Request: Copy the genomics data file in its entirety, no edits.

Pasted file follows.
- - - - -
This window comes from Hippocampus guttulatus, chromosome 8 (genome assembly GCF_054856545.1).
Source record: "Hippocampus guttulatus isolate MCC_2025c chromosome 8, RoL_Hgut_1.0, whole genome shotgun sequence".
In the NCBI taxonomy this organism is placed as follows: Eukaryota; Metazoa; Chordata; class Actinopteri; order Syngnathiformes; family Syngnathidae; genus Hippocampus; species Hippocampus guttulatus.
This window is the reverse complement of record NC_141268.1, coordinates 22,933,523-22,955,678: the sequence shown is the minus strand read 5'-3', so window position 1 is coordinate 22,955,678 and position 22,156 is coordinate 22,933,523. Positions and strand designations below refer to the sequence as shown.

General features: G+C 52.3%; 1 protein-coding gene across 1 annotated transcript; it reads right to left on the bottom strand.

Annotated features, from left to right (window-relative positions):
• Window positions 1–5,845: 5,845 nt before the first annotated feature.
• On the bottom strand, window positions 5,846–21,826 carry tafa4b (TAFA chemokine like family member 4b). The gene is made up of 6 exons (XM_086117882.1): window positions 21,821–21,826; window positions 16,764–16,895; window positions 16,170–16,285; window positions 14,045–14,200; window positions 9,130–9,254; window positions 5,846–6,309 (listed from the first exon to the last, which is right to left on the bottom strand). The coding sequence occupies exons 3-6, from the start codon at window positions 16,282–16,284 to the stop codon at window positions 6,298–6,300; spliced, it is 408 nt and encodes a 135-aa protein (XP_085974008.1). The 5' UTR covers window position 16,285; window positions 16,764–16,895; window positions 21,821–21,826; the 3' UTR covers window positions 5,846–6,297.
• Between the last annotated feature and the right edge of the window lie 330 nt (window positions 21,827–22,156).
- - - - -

This window comes from Hippocampus guttulatus, chromosome 8 (genome assembly GCF_054856545.1).
Source record: "Hippocampus guttulatus isolate MCC_2025c chromosome 8, RoL_Hgut_1.0, whole genome shotgun sequence".
In the NCBI taxonomy this organism is placed as follows: Eukaryota; Metazoa; Chordata; class Actinopteri; order Syngnathiformes; family Syngnathidae; genus Hippocampus; species Hippocampus guttulatus.
This window is the reverse complement of record NC_141268.1, coordinates 22,933,523-22,955,678: the sequence shown is the minus strand read 5'-3', so window position 1 is coordinate 22,955,678 and position 22,156 is coordinate 22,933,523. Positions and strand designations below refer to the sequence as shown.

General features: G+C 52.3%; 1 protein-coding gene across 1 annotated transcript; it reads right to left on the bottom strand.

Annotated features, from left to right (window-relative positions):
• Window positions 1–5,845: 5,845 nt before the first annotated feature.
• On the bottom strand, window positions 5,846–21,826 carry tafa4b (TAFA chemokine like family member 4b). The gene is made up of 6 exons (XM_086117882.1): window positions 21,821–21,826; window positions 16,764–16,895; window positions 16,170–16,285; window positions 14,045–14,200; window positions 9,130–9,254; window positions 5,846–6,309 (listed from the first exon to the last, which is right to left on the bottom strand). The coding sequence occupies exons 3-6, from the start codon at window positions 16,282–16,284 to the stop codon at window positions 6,298–6,300; spliced, it is 408 nt and encodes a 135-aa protein (XP_085974008.1). The 5' UTR covers window position 16,285; window positions 16,764–16,895; window positions 21,821–21,826; the 3' UTR covers window positions 5,846–6,297.
• Between the last annotated feature and the right edge of the window lie 330 nt (window positions 21,827–22,156).